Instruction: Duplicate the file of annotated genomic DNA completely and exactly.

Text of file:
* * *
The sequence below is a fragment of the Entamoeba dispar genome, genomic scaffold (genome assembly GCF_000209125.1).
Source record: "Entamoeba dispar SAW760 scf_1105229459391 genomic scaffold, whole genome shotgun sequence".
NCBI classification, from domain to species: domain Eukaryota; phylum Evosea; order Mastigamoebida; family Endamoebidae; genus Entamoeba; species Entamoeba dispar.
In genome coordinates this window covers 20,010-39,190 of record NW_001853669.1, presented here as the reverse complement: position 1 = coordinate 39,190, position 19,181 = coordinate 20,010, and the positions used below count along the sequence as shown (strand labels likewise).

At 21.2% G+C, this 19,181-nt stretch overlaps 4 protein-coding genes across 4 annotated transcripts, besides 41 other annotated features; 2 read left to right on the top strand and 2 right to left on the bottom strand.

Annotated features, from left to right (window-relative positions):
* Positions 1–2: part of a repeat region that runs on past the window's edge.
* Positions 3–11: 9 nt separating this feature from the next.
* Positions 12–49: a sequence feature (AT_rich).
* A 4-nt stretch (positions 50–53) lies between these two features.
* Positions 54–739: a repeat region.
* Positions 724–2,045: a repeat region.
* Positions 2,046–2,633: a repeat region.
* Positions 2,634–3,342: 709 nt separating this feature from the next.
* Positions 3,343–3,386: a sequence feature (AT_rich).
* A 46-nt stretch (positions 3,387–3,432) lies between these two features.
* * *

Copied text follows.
The sequence below is a fragment of the Entamoeba dispar genome, genomic scaffold (genome assembly GCF_000209125.1).
Source record: "Entamoeba dispar SAW760 scf_1105229459391 genomic scaffold, whole genome shotgun sequence".
NCBI classification, from domain to species: domain Eukaryota; phylum Evosea; order Mastigamoebida; family Endamoebidae; genus Entamoeba; species Entamoeba dispar.
In genome coordinates this window covers 20,010-39,190 of record NW_001853669.1, presented here as the reverse complement: position 1 = coordinate 39,190, position 19,181 = coordinate 20,010, and the positions used below count along the sequence as shown (strand labels likewise).

At 21.2% G+C, this 19,181-nt stretch overlaps 4 protein-coding genes across 4 annotated transcripts, besides 41 other annotated features; 2 read left to right on the top strand and 2 right to left on the bottom strand.

Annotated features, from left to right (window-relative positions):
* Positions 1–2: part of a repeat region that runs on past the window's edge.
* Positions 3–11: 9 nt separating this feature from the next.
* Positions 12–49: a sequence feature (AT_rich).
* A 4-nt stretch (positions 50–53) lies between these two features.
* Positions 54–739: a repeat region.
* Positions 724–2,045: a repeat region.
* Positions 2,046–2,633: a repeat region.
* Positions 2,634–3,342: 709 nt separating this feature from the next.
* Positions 3,343–3,386: a sequence feature (AT_rich).
* A 46-nt stretch (positions 3,387–3,432) lies between these two features.